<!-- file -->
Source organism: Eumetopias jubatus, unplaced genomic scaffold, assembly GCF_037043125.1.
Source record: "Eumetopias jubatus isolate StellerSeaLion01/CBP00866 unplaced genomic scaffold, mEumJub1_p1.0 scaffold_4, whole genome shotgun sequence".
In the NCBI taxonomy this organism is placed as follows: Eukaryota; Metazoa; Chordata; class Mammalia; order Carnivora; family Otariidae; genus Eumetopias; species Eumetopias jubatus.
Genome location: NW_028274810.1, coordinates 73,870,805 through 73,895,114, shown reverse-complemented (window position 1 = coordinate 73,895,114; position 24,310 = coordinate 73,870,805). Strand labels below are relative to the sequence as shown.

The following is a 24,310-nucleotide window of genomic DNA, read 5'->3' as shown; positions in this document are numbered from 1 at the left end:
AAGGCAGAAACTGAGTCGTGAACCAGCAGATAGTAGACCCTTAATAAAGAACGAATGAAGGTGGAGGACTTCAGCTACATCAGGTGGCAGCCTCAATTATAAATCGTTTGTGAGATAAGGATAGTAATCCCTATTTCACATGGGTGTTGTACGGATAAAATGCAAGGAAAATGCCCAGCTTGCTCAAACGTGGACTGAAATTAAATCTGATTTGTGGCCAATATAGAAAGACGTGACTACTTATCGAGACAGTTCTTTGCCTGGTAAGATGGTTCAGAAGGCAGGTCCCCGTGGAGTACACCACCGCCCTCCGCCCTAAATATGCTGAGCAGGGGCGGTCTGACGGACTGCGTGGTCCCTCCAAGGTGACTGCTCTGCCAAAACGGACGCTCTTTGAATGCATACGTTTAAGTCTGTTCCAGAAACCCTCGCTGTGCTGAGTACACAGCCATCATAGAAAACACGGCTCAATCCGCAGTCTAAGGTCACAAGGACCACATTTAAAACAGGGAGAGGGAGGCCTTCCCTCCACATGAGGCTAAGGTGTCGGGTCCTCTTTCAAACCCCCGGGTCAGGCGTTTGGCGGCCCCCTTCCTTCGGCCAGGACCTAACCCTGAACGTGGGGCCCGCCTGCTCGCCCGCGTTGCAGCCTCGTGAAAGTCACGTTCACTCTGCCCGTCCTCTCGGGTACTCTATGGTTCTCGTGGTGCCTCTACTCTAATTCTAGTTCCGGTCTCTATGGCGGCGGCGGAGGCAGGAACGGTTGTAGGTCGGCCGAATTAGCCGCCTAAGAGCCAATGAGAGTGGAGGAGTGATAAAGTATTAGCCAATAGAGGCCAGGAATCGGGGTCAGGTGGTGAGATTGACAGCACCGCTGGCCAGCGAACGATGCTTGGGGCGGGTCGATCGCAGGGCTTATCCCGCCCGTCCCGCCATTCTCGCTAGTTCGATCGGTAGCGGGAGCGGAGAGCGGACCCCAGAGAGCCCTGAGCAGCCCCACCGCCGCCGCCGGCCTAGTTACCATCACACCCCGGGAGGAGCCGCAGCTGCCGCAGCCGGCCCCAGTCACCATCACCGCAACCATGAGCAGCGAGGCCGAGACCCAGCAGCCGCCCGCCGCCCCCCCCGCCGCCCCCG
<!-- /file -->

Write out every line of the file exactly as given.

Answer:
Source organism: Eumetopias jubatus, unplaced genomic scaffold, assembly GCF_037043125.1.
Source record: "Eumetopias jubatus isolate StellerSeaLion01/CBP00866 unplaced genomic scaffold, mEumJub1_p1.0 scaffold_4, whole genome shotgun sequence".
In the NCBI taxonomy this organism is placed as follows: Eukaryota; Metazoa; Chordata; class Mammalia; order Carnivora; family Otariidae; genus Eumetopias; species Eumetopias jubatus.
Genome location: NW_028274810.1, coordinates 73,870,805 through 73,895,114, shown reverse-complemented (window position 1 = coordinate 73,895,114; position 24,310 = coordinate 73,870,805). Strand labels below are relative to the sequence as shown.

The following is a 24,310-nucleotide window of genomic DNA, read 5'->3' as shown; positions in this document are numbered from 1 at the left end:
AAGGCAGAAACTGAGTCGTGAACCAGCAGATAGTAGACCCTTAATAAAGAACGAATGAAGGTGGAGGACTTCAGCTACATCAGGTGGCAGCCTCAATTATAAATCGTTTGTGAGATAAGGATAGTAATCCCTATTTCACATGGGTGTTGTACGGATAAAATGCAAGGAAAATGCCCAGCTTGCTCAAACGTGGACTGAAATTAAATCTGATTTGTGGCCAATATAGAAAGACGTGACTACTTATCGAGACAGTTCTTTGCCTGGTAAGATGGTTCAGAAGGCAGGTCCCCGTGGAGTACACCACCGCCCTCCGCCCTAAATATGCTGAGCAGGGGCGGTCTGACGGACTGCGTGGTCCCTCCAAGGTGACTGCTCTGCCAAAACGGACGCTCTTTGAATGCATACGTTTAAGTCTGTTCCAGAAACCCTCGCTGTGCTGAGTACACAGCCATCATAGAAAACACGGCTCAATCCGCAGTCTAAGGTCACAAGGACCACATTTAAAACAGGGAGAGGGAGGCCTTCCCTCCACATGAGGCTAAGGTGTCGGGTCCTCTTTCAAACCCCCGGGTCAGGCGTTTGGCGGCCCCCTTCCTTCGGCCAGGACCTAACCCTGAACGTGGGGCCCGCCTGCTCGCCCGCGTTGCAGCCTCGTGAAAGTCACGTTCACTCTGCCCGTCCTCTCGGGTACTCTATGGTTCTCGTGGTGCCTCTACTCTAATTCTAGTTCCGGTCTCTATGGCGGCGGCGGAGGCAGGAACGGTTGTAGGTCGGCCGAATTAGCCGCCTAAGAGCCAATGAGAGTGGAGGAGTGATAAAGTATTAGCCAATAGAGGCCAGGAATCGGGGTCAGGTGGTGAGATTGACAGCACCGCTGGCCAGCGAACGATGCTTGGGGCGGGTCGATCGCAGGGCTTATCCCGCCCGTCCCGCCATTCTCGCTAGTTCGATCGGTAGCGGGAGCGGAGAGCGGACCCCAGAGAGCCCTGAGCAGCCCCACCGCCGCCGCCGGCCTAGTTACCATCACACCCCGGGAGGAGCCGCAGCTGCCGCAGCCGGCCCCAGTCACCATCACCGCAACCATGAGCAGCGAGGCCGAGACCCAGCAGCCGCCCGCCGCCCCCCCCGCCGCCCCCG